${E}_{b}/{N}_{o}$ in the presence of CWI and MCWI, with fixed values of JSR and different *β* parameters. The results show that the filter can be able to mitigate MCWI and achieve a better BER in the presence of CWI and MCWI, with different*β*s.

Figure 15 and Figure 16 show the BER’s performance as JSR changes. Simulations were run with different values of JSR and a fixed ${E}_{b}/{N}_{o}$ value, with filtering and without filtering. Therefore, the results show a comparison between the simulations with filtering and without filtering. Hence, the proposed ANF algorithm with filtering provides a better result than that without filtering. Figure 17 shows a comparison between the proposed ANF algorithm and a full suppression ( ${k}_{N}=1$ ). It can be seen that the proposed algorithm effectively controls the notch depth and obtains better results than in the case of full suppression for a low JSR, and mostly the same for a high JSR.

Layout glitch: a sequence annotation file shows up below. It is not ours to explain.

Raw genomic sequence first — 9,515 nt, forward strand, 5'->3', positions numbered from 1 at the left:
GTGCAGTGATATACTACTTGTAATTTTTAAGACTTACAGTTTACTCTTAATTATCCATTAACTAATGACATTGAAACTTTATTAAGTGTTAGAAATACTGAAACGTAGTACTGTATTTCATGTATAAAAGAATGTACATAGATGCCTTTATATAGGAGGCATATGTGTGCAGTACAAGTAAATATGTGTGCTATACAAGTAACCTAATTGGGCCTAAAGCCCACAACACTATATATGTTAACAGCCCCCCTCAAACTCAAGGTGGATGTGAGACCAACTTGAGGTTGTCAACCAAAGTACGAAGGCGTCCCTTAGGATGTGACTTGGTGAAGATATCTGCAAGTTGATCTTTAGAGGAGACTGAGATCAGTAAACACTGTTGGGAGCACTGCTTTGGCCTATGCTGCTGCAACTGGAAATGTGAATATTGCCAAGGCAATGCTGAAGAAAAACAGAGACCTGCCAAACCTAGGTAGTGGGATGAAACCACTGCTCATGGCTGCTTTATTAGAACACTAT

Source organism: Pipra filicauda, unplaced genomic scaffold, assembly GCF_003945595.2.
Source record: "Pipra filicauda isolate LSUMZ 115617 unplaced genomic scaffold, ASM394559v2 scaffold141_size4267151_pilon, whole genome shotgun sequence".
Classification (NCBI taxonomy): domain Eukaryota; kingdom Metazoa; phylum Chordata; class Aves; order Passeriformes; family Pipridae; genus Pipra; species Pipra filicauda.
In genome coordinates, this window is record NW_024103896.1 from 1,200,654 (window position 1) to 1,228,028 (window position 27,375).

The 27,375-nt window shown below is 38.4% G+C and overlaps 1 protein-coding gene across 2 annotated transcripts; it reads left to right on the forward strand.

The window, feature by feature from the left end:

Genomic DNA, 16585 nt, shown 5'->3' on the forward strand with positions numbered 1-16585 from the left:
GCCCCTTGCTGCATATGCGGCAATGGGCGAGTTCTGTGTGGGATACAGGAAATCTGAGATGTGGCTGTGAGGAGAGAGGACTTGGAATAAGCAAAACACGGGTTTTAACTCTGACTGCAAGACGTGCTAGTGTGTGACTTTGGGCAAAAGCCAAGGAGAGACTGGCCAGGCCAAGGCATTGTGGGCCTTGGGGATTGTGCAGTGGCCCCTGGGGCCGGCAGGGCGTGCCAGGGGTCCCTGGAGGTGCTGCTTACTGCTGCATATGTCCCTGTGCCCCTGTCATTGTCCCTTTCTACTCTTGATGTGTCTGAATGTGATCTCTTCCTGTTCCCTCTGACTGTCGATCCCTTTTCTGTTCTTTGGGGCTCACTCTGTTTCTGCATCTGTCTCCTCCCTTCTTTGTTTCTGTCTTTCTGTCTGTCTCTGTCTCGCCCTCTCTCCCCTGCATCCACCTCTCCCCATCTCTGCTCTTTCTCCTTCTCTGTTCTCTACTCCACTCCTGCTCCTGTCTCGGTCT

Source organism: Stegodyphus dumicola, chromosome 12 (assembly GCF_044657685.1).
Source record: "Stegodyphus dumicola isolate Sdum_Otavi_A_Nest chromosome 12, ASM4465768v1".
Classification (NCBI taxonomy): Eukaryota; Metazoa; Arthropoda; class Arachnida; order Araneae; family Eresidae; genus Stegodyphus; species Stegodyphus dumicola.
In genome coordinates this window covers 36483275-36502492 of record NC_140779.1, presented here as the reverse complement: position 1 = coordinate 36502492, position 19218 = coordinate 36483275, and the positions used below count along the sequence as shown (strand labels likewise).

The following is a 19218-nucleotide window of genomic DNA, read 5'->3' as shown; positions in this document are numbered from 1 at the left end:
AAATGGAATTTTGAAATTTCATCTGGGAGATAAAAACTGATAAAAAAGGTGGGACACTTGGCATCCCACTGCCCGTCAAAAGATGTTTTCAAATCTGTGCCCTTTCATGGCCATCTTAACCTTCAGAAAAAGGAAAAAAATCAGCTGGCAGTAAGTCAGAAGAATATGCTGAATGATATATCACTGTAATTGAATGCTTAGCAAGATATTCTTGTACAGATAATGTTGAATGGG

The performance of the SNR vs. JSR is shown in Figure 18 and Figure 19. The proposed IIR NF algorithm effectively controls the notch depth, to be deeper for high JSR in each stage. The results show that full suppression achieves better results than does the case without a notch filter for a high JSR. Hence, full suppression is better for a high JSR, and without a notch filter is better for a low

Figure 9. Notch depth vs. JSR.

Figure 10. Notch depth vs. ${k}_{N}$.

Figure 11. BER vs. $\frac{{E}_{b}}{{N}_{o}}$ with $\beta =0.98$ in presence of JSR.

Figure 12. BER vs. $\frac{{E}_{b}}{{N}_{o}}$ with $\beta =0.999$ in presence of JSR.

Figure 13. BER vs.
$\frac{{E}_{b}}{{N}_{o}}$ with different *β* and JSR parameters.

Figure 14. BER vs. $\frac{{E}_{b}}{{N}_{o}}$ with $\beta =\left[0.98,0.999\right]$ in presence of CWI and MCWI with $JSR=-5\text{\hspace{0.17em}}\text{dB}$.